How I Ended Up in the ER One New Year’s Eve (but it wasn’t my fault)

ER signIt all started with gnocchi.  Leave it to the Italians to turn potatoes into pasta.  That’s what gnocchi is, if you were wondering.  Yes, now that I look back, the whole thing was the gnocchi’s fault.

Actually, it was Lidia’s fault.  This particular New Year’s Eve, Chef Lidia Bastianich, my husband’s favorite, was on television demonstrating how to make gnocchi, by taking perfectly good mashed potatoes, adding flour and an egg, and rolling them out into a strip.  She cut the strips  into little pieces with a knife and then rolled the dough along a fork to achieve ridges that hold the sauce or pesto.  Let them dry, cook them like pasta, and presto, another high-carb Italian favorite is born.  Sounds simple, right?

It was really my husband’s fault.  Watching Lidia, and hankering for the gnocchi his dear-departed Italian grandmother used to make, he decided that gnocchi we must!  Fun project for a quiet New Year’s Eve, er, evening alone. No kids in the house.  Just the two of us.  He pulled out some leftover potatoes, made the mixture, rolled out the dough and started cutting. I know. Very romantic.

Did I mention it was my friend Cheryl’s fault?  She decided to give my son, who was, at the time, an aspiring chef, a good knife set.  Not super good, but  nice cutlery, which, of course, included a sharpening rod.  She doesn’t remember doing it, but I can assure you, she did.  That’s why she deserves the blame.

Then there’s my son.  You can’t be a real chef if you don’t do that trick with the blade against the sharpening rod.  Dzing-dzing-dzing.  Nice and sharp.  Yes indeedy. Definitely his fault.

So back to the gnocchi.  You must realize dough made from potatoes forms a starchy, sticky coating on the knife one uses to cut it.  My father always told me to wash a sticky knife immediately so as not to let it get dull.  Can’t blame him, though.  He’s no longer living.  But I had to wash the knife.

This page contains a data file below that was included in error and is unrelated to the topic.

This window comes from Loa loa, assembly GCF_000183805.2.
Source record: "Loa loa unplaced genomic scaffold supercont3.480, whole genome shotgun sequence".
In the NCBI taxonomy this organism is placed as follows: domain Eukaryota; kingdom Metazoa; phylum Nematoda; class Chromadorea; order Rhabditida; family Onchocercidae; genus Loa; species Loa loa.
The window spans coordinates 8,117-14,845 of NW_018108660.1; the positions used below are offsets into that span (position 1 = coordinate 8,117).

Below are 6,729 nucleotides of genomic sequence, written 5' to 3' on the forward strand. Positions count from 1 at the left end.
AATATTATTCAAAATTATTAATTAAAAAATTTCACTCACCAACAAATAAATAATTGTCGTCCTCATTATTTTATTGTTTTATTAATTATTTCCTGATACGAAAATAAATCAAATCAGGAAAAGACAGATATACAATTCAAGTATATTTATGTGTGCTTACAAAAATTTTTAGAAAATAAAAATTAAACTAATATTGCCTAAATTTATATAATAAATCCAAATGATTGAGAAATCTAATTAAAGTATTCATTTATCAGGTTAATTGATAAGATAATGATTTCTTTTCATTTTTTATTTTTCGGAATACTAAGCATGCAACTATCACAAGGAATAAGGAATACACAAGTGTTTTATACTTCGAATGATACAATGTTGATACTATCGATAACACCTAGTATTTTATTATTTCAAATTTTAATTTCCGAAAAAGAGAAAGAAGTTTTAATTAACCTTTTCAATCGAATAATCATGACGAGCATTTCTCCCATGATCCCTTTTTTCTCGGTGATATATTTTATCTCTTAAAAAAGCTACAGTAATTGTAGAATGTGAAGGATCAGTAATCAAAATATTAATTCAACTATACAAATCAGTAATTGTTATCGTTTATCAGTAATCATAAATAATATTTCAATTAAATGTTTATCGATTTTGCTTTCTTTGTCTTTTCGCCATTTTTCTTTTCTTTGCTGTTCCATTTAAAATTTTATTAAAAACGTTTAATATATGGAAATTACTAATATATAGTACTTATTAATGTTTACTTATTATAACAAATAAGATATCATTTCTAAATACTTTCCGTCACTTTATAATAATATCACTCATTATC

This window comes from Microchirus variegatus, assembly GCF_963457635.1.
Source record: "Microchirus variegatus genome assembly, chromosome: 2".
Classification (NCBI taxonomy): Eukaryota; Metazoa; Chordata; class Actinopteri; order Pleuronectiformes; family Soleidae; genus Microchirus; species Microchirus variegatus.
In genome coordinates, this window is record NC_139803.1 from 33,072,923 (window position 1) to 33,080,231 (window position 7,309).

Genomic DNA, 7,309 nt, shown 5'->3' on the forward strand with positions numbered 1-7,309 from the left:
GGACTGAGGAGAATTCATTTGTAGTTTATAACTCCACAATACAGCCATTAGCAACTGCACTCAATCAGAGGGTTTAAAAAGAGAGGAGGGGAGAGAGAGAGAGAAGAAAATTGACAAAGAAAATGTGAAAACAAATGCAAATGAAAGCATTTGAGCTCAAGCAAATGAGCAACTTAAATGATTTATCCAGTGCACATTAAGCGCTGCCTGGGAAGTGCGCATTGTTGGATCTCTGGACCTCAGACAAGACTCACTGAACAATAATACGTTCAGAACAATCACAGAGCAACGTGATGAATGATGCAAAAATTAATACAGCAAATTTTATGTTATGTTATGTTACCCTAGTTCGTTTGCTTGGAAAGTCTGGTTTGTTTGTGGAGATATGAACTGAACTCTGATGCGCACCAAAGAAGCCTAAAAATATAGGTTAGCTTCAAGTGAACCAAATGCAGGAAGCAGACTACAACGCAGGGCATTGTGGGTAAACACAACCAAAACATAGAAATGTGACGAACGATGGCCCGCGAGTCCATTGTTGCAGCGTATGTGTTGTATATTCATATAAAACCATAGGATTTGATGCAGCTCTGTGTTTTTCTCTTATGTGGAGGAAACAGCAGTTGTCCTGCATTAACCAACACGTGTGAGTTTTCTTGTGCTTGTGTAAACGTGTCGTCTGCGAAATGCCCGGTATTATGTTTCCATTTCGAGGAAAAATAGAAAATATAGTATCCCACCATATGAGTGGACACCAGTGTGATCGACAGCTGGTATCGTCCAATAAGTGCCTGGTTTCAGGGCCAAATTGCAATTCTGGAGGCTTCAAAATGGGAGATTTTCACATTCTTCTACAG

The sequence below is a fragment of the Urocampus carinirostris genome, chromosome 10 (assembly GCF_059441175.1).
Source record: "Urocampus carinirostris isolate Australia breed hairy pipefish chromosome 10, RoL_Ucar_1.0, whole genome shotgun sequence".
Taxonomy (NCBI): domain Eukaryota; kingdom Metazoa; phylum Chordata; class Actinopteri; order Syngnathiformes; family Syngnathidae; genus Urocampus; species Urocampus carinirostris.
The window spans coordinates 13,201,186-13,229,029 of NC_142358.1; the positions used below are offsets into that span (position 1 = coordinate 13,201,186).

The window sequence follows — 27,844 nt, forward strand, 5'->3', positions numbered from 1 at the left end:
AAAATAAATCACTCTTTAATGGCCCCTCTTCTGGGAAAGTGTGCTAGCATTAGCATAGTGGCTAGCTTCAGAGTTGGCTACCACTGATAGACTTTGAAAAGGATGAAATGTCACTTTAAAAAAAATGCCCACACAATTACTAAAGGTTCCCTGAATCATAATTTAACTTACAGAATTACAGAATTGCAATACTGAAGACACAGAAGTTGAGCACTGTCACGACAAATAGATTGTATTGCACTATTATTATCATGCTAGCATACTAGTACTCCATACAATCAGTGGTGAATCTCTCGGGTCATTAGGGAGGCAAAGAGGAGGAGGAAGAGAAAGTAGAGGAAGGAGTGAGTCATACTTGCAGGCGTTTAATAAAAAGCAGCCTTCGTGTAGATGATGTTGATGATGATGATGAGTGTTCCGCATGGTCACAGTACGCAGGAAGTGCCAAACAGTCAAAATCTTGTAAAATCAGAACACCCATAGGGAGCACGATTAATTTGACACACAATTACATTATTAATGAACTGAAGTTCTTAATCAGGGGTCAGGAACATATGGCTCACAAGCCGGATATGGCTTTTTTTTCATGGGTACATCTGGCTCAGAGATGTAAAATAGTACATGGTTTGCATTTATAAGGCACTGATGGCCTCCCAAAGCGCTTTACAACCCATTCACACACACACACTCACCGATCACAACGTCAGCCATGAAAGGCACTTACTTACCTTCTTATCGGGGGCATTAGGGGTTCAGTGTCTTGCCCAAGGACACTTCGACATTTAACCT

And what is the cardinal rule when one puts a sharp knife into soapy dishwater?  Hmmm???   Let’s say it together, shall we?  “Hang on to the knife and wash it right away.”  And did I follow that rule?  Nooooo!   And then because I’m fifty-something, I forgot the knife was even in there.  Until I swished my hand around in the soapy water to see if anything else was in the sink to be washed.  And then my finger found it.  Oh yeah.

I grabbed for my finger as I pulled it up out of the water and immediately applied pressure with my other hand.  I let go long enough to take a quick peek, then said, “Honey! Guess what? We’re going to the ER.”

Nine o’clock in the evening on New Year’s Eve is not an ideal time to hit an emergency room.  Even stupid Mary who puts her hands in soapy water with a knife knows that much.  But luckily, we had options.  We live in the south end of our city, and a town to the south of us has a hospital on the north end of their town.  Their hospital is actually closer to us than our city’s hospital.  I’d heard of other folks who’d gone to that ER and survived.  I knew if we went to our city’s ER with a cut finger, we’d be waiting all night.  So off to Bartow Regional we went.  It really wasn’t a bad place, if you don’t mind everyone talking like they’re from the Andy Griffith Show.

They butterflied (bandage, that is) my finger, gave me a tetanus shot and we were home by 11 o’clock, with plenty of time to watch the ball drop over Times Square.  I’m not sure I remember even eating the gnocchi.

Turns out I’ve ended up in that same ER two times since — once with my daughter, and once again myself just recently.  This time it was much more serious, and I was admitted to the hospital.  But that’s another story.  And that wasn’t my fault either.  Blame that one on the pineapple.

Copyright 2012 by Mary E. Egidio   Permission is granted to share this post, but with attribution, and not for commercial purposes.


3 responses to this post.

  1. Posted by Dan on January 30, 2012 at 9:22 pm

    Best wishes for a full recovery.


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